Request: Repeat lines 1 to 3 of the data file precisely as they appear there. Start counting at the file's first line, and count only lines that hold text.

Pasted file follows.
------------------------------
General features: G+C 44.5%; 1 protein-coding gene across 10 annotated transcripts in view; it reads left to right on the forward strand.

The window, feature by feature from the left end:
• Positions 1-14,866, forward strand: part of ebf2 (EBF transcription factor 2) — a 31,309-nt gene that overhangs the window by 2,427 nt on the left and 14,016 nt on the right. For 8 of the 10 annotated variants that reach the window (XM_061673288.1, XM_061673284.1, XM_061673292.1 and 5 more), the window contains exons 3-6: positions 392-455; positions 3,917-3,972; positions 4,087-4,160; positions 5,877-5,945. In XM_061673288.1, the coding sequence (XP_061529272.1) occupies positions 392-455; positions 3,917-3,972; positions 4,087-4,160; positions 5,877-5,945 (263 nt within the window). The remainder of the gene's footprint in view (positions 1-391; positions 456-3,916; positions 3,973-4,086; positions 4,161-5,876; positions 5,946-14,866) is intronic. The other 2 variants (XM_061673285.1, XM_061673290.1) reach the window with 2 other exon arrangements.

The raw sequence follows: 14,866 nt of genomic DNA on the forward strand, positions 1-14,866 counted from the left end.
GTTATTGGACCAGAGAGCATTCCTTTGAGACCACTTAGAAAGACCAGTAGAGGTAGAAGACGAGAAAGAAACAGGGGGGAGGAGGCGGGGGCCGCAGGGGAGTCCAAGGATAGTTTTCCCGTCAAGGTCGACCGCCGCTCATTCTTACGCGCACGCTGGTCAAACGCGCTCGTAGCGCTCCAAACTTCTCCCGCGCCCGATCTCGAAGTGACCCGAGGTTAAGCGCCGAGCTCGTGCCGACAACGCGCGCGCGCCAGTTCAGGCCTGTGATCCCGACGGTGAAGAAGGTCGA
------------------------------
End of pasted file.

General features: G+C 44.5%; 1 protein-coding gene across 10 annotated transcripts in view; it reads left to right on the forward strand.

The window, feature by feature from the left end:
• Positions 1-14,866, forward strand: part of ebf2 (EBF transcription factor 2) — a 31,309-nt gene that overhangs the window by 2,427 nt on the left and 14,016 nt on the right. For 8 of the 10 annotated variants that reach the window (XM_061673288.1, XM_061673284.1, XM_061673292.1 and 5 more), the window contains exons 3-6: positions 392-455; positions 3,917-3,972; positions 4,087-4,160; positions 5,877-5,945. In XM_061673288.1, the coding sequence (XP_061529272.1) occupies positions 392-455; positions 3,917-3,972; positions 4,087-4,160; positions 5,877-5,945 (263 nt within the window). The remainder of the gene's footprint in view (positions 1-391; positions 456-3,916; positions 3,973-4,086; positions 4,161-5,876; positions 5,946-14,866) is intronic. The other 2 variants (XM_061673285.1, XM_061673290.1) reach the window with 2 other exon arrangements.